The physics of ketchup

Ainissa Ramirez is a scientist, author, and self-proclaimed science evangelist. She’s calling for big changes in science education, and as the creator of a science podcast series called “science underground.” She discusses one of her latest podcast episodes called “helping ketchup hurry up.”


Ainissa Ramirez is a scientist, author, and self-proclaimed science evangelist.

She's calling for big changes in science education and is a creator of a podcast series called 'Science Underground.'

Here to discuss one of her latest podcast episodes, called 'Helping Ketchup Hurry Up,' is Ainissa Ramirez.


So, yeah.

The science of ketchup.


[ Laughs ]

It takes so long to come out of the bottle, right?

I mean, they've even had songs, like 'Anticipation.'

Why does it take so long?

Well, if we understand what makes up the ketchup, we'll know why.

Ketchup is made of vinegar, sugar, spices, and pulverized tomato pieces.

And they can't get past each other, so they need help.

And the way that we can help it is the first thing we can do is we can shake it up.

Right. Everybody does that.

Everybody does that, but the other thing we can do is that we can force it.

So if we get the ketchup, put it at 45 degrees, and use our hand and do this chopping form, comes right out.

I've always heard -- hit at a 45 on the 57.

On the 57 -- That's right.

And the reason why we do that, the science behind it is because ketchup is what they call a yield stress thixotropic fluid.

Wow, that sounds so nerdy.

[ Laughs ] And all that means is that yield stress means that it needs a force in order for it to move.

And the thixotropic means that it has a memory.

The particles are arranged in a random way.

And if someone uses it and another person uses it, it will be easier for the second person, because they're no longer in that random structure.

They kind of are able to flow past each other, like a school of fish.

So, really, they did do the work for you.

They did do the work for you.

[ Laughs ]

Always be the second person when you get the ketchup bottle, and it will flow right out.

What are other fluids like this?

So, thixotropic materials are kind of rare.

Like, the ink inside of a space pen is thixotropic.

It's solid, and then it's a fluid.

But yield stress materials -- Mayonnaise is a yield stress material.

If you get mayonnaise and you scoop it out, you put it in the refrigerator, you come back, that scoop is still there.

If it were a liquid, like honey, it would flow, it would recover.

You would never see that divot.

But mayonnaise, you see that scoop, and it'll stay there for a long time.

So there are other materials -- and blood is also a yield stress material.

How do they think about this kind of effect and this kind of -- just, really, the science behind this when you think about medical research or when you think about any kind of scientific research?

Well, actually, it's still very much an open question about how ketchup behaves.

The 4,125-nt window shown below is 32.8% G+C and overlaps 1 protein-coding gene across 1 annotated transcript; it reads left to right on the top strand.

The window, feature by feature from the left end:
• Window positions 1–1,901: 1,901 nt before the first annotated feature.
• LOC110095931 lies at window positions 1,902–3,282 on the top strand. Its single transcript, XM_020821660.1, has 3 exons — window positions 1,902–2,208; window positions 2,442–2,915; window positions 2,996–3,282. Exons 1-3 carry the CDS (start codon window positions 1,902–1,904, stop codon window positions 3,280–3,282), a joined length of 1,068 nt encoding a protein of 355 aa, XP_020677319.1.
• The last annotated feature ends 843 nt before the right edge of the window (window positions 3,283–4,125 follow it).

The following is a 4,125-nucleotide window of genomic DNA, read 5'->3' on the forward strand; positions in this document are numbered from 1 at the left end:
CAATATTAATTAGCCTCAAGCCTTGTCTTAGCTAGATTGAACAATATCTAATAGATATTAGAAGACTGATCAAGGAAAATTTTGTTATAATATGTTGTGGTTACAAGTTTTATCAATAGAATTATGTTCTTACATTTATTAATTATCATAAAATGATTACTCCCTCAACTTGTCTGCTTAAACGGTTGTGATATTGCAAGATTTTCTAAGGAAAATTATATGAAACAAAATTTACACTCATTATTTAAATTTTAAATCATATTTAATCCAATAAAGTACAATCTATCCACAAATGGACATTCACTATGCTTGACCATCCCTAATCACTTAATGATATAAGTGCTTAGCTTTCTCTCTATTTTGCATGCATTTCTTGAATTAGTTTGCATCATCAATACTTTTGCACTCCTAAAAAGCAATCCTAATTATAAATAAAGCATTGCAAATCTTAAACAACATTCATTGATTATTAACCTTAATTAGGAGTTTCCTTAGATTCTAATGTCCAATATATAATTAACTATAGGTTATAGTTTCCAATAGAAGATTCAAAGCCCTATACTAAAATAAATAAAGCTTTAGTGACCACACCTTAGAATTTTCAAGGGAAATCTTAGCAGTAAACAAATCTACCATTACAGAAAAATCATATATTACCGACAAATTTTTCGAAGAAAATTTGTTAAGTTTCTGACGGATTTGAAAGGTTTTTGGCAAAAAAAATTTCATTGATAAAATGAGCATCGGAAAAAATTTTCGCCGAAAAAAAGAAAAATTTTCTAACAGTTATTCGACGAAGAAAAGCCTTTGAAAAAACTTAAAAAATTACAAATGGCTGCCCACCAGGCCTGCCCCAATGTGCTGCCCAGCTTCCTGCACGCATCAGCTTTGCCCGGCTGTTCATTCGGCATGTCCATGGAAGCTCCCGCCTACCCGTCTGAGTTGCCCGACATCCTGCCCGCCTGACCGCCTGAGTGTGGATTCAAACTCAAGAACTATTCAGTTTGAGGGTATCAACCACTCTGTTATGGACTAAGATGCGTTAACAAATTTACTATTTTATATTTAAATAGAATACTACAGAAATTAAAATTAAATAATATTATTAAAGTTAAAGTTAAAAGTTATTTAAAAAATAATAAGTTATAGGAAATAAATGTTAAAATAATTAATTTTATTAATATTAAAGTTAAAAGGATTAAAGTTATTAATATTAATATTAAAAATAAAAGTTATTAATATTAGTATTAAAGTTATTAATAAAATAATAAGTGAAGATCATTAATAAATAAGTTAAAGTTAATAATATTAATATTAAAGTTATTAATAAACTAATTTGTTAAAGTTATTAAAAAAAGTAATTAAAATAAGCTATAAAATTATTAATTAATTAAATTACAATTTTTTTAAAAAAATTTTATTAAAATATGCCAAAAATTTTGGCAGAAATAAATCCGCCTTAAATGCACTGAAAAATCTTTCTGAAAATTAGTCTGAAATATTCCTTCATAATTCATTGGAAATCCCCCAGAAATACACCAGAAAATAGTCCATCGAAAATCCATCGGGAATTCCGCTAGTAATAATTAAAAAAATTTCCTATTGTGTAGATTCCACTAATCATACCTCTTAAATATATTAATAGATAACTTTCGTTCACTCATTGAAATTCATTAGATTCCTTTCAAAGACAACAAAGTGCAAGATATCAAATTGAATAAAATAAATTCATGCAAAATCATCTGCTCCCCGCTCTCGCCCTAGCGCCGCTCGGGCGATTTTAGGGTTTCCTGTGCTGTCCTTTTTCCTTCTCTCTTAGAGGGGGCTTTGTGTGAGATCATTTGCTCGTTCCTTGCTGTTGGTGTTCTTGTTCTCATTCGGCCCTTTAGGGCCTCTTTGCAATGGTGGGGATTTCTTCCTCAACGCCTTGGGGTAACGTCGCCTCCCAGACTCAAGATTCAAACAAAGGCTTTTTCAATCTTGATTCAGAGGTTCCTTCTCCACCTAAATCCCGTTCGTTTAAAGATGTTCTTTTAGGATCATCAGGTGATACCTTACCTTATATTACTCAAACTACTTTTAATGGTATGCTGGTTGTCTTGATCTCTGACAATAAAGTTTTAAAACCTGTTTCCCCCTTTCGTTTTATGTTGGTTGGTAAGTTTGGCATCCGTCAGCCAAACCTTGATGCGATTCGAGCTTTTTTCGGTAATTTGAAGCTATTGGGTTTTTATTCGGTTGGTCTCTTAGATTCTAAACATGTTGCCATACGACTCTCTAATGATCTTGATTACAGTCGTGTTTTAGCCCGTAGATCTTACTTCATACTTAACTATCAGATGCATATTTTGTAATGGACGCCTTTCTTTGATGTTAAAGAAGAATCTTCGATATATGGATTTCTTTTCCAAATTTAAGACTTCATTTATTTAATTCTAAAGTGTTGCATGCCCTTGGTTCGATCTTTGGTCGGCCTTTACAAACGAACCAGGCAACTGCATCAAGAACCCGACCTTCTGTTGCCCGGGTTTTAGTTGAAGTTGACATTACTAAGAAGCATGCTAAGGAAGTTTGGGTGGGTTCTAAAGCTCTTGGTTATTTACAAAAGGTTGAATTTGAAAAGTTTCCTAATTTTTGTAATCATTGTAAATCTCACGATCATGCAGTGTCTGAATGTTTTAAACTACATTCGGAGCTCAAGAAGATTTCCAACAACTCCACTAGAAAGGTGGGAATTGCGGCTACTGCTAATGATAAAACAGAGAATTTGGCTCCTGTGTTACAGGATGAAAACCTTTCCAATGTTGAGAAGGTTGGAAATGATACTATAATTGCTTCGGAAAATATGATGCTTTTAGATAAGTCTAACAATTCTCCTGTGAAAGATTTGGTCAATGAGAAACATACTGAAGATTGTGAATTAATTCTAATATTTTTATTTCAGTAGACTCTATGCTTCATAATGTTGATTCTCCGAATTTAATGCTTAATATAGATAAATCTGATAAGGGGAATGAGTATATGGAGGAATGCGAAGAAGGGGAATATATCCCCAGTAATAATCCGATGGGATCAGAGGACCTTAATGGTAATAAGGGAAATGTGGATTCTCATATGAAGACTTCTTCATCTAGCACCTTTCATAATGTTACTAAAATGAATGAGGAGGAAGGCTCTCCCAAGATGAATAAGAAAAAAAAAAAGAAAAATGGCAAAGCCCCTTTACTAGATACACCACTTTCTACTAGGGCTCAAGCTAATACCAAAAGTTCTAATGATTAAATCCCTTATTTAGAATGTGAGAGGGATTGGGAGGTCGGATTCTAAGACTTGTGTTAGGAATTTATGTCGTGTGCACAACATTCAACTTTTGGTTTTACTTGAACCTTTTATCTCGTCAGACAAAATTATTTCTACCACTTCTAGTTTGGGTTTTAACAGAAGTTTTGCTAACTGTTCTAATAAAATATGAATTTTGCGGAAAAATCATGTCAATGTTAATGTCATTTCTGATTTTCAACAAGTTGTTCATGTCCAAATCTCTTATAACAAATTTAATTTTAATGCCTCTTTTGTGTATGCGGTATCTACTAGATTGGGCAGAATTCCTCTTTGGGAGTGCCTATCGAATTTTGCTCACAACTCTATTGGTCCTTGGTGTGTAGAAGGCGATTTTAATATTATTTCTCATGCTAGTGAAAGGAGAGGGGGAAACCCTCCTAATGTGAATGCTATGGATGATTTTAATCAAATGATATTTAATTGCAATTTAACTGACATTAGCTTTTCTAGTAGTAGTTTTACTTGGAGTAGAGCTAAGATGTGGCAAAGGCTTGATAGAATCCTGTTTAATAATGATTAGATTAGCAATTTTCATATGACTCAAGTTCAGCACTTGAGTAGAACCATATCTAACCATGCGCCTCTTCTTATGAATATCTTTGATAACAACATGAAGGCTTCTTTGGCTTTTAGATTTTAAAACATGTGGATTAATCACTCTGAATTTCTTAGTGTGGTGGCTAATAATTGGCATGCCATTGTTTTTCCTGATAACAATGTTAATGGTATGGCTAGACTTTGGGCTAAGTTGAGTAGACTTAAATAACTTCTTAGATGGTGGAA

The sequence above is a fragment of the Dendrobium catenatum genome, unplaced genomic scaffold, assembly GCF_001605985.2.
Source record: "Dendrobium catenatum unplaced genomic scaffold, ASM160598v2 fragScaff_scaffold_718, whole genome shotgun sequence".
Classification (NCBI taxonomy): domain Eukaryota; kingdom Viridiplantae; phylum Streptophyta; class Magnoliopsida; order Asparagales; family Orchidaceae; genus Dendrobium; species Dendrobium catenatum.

There are a lot of mathematicians still working on it -- how the particles, the tomato particles, are being moved.

But if they can figure it out, it gives us a better way to process foods -- like, large-scale vats of foods.

How do we make sure that it moves through nozzles in a uniform way?

Also, it could be used to control if we have an oil spill.

If we have special, smart liquids that can thicken in certain ways, we can control where these spills go.

So that's why scientists are working on these crazy yield stress thixotropic materials.

What's happening on a granular level?

I mean, if we took a microscope or even something more powerful, how would we see all these chunks of tomato and vinegar and whatever else -- the special 57 ingredients in there?

[ Both laugh ]

57 varieties.

Well, the tomato pieces are randomly arranged.

They're all over the place.

And if I -- When I shake it, the tomato pieces elongate a little bit, but then they also form this kind of channel, if you will, where they all kind of are in one direction.

So when I turn it over and hit them, then they all can go in this place where it's easier for them to flow.

So, the tomato pieces are randomly arranged, and then by moving it, by shaking it, we give them some kind of order.

And that helps it moving -- to move out of the bottle.

And I'm assuming the difference between this and one of those red things that you see in every restaurant is that there's air pressure inside, and when we squeeze, shove it out.

The reason why it's hard to get a glass bottle of ketchup is that people -- They hardly manufacture these things.

You can only see them in restaurants.

It's because when they switched to the squeeze bottles, the sale of ketchup went up tremendously, 'cause people are really sick of waiting for ketchup to come out.

But when you squeeze it, you can totally control how it comes out.

All right, Ainissa Ramirez.

The science of ketchup explained.

Thank you.